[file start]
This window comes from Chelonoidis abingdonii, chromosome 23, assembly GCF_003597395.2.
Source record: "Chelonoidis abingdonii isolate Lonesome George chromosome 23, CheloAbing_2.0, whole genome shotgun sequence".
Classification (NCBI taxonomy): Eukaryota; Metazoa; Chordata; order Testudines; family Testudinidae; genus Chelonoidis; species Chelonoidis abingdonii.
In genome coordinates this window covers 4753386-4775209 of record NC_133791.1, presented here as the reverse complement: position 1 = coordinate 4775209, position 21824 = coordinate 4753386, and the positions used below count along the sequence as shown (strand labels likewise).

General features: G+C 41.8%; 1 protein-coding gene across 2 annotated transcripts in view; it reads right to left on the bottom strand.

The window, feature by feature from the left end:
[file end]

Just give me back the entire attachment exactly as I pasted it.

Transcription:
This window comes from Chelonoidis abingdonii, chromosome 23, assembly GCF_003597395.2.
Source record: "Chelonoidis abingdonii isolate Lonesome George chromosome 23, CheloAbing_2.0, whole genome shotgun sequence".
Classification (NCBI taxonomy): Eukaryota; Metazoa; Chordata; order Testudines; family Testudinidae; genus Chelonoidis; species Chelonoidis abingdonii.
In genome coordinates this window covers 4753386-4775209 of record NC_133791.1, presented here as the reverse complement: position 1 = coordinate 4775209, position 21824 = coordinate 4753386, and the positions used below count along the sequence as shown (strand labels likewise).

General features: G+C 41.8%; 1 protein-coding gene across 2 annotated transcripts in view; it reads right to left on the bottom strand.

The window, feature by feature from the left end: